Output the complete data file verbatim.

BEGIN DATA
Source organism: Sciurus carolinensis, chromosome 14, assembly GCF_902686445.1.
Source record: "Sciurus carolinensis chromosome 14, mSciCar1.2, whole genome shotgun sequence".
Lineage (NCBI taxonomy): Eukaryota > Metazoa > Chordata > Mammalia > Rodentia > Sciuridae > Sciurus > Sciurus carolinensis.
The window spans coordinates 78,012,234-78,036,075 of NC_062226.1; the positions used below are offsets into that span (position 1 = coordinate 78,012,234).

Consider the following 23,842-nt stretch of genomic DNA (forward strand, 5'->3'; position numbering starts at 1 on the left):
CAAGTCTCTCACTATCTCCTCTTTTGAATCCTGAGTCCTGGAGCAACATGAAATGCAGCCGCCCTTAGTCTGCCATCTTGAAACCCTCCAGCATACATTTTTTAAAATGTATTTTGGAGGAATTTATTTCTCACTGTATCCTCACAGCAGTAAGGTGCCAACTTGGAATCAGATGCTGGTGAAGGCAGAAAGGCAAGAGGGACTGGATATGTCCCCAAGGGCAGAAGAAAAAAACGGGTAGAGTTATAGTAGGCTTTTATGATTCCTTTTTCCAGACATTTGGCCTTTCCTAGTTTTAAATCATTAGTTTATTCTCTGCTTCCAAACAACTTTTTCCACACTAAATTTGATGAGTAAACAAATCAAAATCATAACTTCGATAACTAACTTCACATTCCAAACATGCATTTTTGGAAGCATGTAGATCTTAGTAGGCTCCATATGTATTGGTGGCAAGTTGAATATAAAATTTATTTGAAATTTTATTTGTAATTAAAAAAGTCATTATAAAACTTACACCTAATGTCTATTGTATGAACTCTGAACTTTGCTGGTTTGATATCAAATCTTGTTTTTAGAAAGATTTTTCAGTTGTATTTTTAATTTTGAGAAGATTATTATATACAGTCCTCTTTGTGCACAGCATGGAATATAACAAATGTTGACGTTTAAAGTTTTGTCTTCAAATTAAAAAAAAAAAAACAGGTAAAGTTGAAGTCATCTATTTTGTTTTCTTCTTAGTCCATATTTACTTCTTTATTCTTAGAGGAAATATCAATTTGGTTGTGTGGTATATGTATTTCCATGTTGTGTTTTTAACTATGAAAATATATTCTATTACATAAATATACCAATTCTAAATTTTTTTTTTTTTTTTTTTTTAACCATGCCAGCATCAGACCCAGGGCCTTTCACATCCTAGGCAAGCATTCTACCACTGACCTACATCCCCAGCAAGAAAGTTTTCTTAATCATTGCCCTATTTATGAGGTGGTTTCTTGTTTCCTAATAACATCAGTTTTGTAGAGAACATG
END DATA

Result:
Source organism: Sciurus carolinensis, chromosome 14, assembly GCF_902686445.1.
Source record: "Sciurus carolinensis chromosome 14, mSciCar1.2, whole genome shotgun sequence".
Lineage (NCBI taxonomy): Eukaryota > Metazoa > Chordata > Mammalia > Rodentia > Sciuridae > Sciurus > Sciurus carolinensis.
The window spans coordinates 78,012,234-78,036,075 of NC_062226.1; the positions used below are offsets into that span (position 1 = coordinate 78,012,234).

Consider the following 23,842-nt stretch of genomic DNA (forward strand, 5'->3'; position numbering starts at 1 on the left):
CAAGTCTCTCACTATCTCCTCTTTTGAATCCTGAGTCCTGGAGCAACATGAAATGCAGCCGCCCTTAGTCTGCCATCTTGAAACCCTCCAGCATACATTTTTTAAAATGTATTTTGGAGGAATTTATTTCTCACTGTATCCTCACAGCAGTAAGGTGCCAACTTGGAATCAGATGCTGGTGAAGGCAGAAAGGCAAGAGGGACTGGATATGTCCCCAAGGGCAGAAGAAAAAAACGGGTAGAGTTATAGTAGGCTTTTATGATTCCTTTTTCCAGACATTTGGCCTTTCCTAGTTTTAAATCATTAGTTTATTCTCTGCTTCCAAACAACTTTTTCCACACTAAATTTGATGAGTAAACAAATCAAAATCATAACTTCGATAACTAACTTCACATTCCAAACATGCATTTTTGGAAGCATGTAGATCTTAGTAGGCTCCATATGTATTGGTGGCAAGTTGAATATAAAATTTATTTGAAATTTTATTTGTAATTAAAAAAGTCATTATAAAACTTACACCTAATGTCTATTGTATGAACTCTGAACTTTGCTGGTTTGATATCAAATCTTGTTTTTAGAAAGATTTTTCAGTTGTATTTTTAATTTTGAGAAGATTATTATATACAGTCCTCTTTGTGCACAGCATGGAATATAACAAATGTTGACGTTTAAAGTTTTGTCTTCAAATTAAAAAAAAAAAAACAGGTAAAGTTGAAGTCATCTATTTTGTTTTCTTCTTAGTCCATATTTACTTCTTTATTCTTAGAGGAAATATCAATTTGGTTGTGTGGTATATGTATTTCCATGTTGTGTTTTTAACTATGAAAATATATTCTATTACATAAATATACCAATTCTAAATTTTTTTTTTTTTTTTTTTTTAACCATGCCAGCATCAGACCCAGGGCCTTTCACATCCTAGGCAAGCATTCTACCACTGACCTACATCCCCAGCAAGAAAGTTTTCTTAATCATTGCCCTATTTATGAGGTGGTTTCTTGTTTCCTAATAACATCAGTTTTGTAGAGAACATG